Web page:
There's more!; in the other handle there is a metal file which includes a metal saw section, a can opener and a ridiculously thick and sturdy philips driver. The file is adequate but I will wonder why such a large section is uncut, perhaps they were in hurry? Next in line is the philips driver; fully one of the most massive drivers of this type I have seen on a multitool. It's shear existence begs the question: Hey buddy, need something to anchor that aircraft carrier? I think the thickness could have been reduced just a hair with most of the functionality retained but it would lose it's funny novelty status. The driver does fit common philips screws and is cut very cleanly. The last tool in this handle is the can opener and assumed cap lifter. It seems small when compared to the philips driver but functions fine in the can opening role (better than my first wife. Haha! But seriously you've all been great, have a drink on me) and should work moderately well in the cap lifting role. I could not test the latter because I was too lazy to find anything with a cap that was not lifted and flicked around the room already so it may work or it may open a black hole and cause widespread spaghettification, be careful.
Tearing through this review like a famished grizzly through a wicker picnic basket (oooh! the imagery!) we now become critical of the pliers. Featuring typical multitool styling these pliers are finished nicely with clean lines and cuts. The tips are fairly thick but align precisely, I have found they do not function well for splinter removal but they are no doubt much stronger than the thinner style tips that would. The overall plier system seems extremely beefy and resistant to wear, due mainly to the doubling of material around the pivot points. Although this doubling serves the function of the opening mechanism is also works as a stiffener (stop laughing) that enforces the plier pivot points against lateral stress. This gives the tool a very good feeling in use and is nice to see such durability on this size tool. The pliers also feature wire cutters 1/4" in length. I cut some zipties, some rusty stranded wire I found in my back yard and a bank receipt. The wire/bank receipt cutter worked on all the items with no binding. No hard wire notch is provided leaving the pliers slightly bare looking when compared to other tools (::dies laughing:. Fun stuff; the handles are comfortable under heavy pressure, they are bare of any hotspots (again!).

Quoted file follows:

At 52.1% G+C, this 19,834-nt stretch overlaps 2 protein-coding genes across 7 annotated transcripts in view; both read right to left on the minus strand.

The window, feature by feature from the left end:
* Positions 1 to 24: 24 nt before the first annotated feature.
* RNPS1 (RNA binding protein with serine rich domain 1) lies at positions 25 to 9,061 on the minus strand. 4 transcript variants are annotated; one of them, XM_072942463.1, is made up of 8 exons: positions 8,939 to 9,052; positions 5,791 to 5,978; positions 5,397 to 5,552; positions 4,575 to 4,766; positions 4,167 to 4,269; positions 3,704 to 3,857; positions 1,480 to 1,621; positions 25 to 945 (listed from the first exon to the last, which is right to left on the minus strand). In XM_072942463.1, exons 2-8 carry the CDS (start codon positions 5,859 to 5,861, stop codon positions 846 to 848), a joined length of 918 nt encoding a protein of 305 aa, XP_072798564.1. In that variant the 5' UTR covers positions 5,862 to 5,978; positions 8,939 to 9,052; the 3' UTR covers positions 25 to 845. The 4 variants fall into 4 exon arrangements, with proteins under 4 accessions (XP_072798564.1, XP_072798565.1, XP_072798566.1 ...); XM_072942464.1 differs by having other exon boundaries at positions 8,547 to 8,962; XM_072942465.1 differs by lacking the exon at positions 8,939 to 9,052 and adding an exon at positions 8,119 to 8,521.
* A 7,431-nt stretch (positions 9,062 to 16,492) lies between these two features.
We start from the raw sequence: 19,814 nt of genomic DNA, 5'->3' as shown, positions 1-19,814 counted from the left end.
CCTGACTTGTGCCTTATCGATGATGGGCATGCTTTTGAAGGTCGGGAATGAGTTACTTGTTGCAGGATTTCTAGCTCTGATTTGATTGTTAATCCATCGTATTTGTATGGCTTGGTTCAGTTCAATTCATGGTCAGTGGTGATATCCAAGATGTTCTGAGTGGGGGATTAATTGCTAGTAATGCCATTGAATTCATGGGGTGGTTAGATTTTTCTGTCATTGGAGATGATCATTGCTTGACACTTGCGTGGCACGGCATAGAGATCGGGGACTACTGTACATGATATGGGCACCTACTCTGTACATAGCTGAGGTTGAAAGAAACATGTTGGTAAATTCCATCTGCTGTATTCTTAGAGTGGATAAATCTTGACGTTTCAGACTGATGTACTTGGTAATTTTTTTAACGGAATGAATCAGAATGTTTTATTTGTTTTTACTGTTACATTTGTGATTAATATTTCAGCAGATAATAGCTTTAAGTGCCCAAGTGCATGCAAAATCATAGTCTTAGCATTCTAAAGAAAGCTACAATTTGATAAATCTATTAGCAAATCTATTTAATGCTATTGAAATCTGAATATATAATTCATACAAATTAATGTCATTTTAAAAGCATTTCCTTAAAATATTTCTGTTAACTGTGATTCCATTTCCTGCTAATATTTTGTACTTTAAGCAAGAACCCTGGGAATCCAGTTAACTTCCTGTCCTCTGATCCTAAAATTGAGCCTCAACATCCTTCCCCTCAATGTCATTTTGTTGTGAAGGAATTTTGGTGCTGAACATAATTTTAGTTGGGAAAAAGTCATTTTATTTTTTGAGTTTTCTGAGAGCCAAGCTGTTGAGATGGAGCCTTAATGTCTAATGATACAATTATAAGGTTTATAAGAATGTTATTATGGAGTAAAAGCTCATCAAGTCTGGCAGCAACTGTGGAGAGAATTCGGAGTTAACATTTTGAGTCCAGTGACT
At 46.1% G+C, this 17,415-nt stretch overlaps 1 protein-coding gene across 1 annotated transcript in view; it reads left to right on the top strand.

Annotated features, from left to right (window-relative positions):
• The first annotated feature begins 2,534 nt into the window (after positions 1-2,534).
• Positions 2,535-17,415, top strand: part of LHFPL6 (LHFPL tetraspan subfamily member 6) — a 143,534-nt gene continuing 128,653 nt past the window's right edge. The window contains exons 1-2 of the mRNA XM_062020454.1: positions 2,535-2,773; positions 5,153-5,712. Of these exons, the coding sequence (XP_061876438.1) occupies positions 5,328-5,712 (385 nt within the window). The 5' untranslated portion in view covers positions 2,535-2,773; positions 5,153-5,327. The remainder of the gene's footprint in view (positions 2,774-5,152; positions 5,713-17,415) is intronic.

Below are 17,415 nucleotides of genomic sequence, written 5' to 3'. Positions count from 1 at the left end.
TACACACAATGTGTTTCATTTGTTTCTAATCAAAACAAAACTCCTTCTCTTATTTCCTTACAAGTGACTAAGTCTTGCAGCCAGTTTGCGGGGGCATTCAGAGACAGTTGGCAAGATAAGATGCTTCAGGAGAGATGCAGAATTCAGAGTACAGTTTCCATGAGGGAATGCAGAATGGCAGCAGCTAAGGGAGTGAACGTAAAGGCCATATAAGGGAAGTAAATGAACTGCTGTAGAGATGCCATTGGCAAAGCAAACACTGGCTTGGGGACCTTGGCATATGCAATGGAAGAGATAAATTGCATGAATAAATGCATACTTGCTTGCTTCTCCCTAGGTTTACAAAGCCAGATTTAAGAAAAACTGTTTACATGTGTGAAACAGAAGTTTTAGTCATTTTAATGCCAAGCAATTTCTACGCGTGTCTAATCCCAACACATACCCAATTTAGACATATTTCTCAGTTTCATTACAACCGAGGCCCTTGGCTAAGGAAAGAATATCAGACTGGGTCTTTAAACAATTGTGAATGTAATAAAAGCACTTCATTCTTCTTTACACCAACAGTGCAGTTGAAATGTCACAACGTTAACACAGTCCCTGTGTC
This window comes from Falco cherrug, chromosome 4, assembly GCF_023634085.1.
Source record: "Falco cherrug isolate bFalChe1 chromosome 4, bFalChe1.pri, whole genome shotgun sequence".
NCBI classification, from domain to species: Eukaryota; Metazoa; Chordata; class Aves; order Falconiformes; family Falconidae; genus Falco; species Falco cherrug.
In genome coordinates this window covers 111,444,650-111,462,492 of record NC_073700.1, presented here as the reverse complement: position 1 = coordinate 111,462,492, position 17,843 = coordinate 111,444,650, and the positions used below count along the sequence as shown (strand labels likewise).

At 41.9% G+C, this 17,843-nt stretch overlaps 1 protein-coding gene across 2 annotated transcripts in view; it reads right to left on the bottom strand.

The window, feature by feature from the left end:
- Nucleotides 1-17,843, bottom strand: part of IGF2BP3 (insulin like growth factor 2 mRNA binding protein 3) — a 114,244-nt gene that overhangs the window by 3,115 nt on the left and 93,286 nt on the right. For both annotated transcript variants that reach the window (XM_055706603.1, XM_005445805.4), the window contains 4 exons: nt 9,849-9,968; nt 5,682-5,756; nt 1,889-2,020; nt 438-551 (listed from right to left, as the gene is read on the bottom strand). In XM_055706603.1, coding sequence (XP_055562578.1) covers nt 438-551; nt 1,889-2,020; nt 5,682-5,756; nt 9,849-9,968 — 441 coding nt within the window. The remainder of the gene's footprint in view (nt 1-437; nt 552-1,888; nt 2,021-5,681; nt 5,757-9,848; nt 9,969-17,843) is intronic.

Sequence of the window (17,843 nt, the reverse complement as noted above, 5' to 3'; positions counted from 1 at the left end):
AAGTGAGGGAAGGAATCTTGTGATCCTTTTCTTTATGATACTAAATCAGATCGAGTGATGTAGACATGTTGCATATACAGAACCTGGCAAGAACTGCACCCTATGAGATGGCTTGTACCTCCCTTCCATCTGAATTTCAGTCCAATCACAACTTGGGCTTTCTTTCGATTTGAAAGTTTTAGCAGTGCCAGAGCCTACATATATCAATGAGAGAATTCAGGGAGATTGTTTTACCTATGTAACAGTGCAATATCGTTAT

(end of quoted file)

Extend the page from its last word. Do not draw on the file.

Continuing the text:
Leatherman Kick is on the left, Bear on the right. Note the relative thickness of the handle area around the plier pivots.
To wrap this up so I can get some dinner (welcome to Moe's!); this tool is well made and very sturdy with very good fit and finish. The tool selection is smaller than other similar size/weight tools due to the folding lanyard ring and the celestial sized philips driver but overall it is still a good variety. It would also be nice to see some scissors.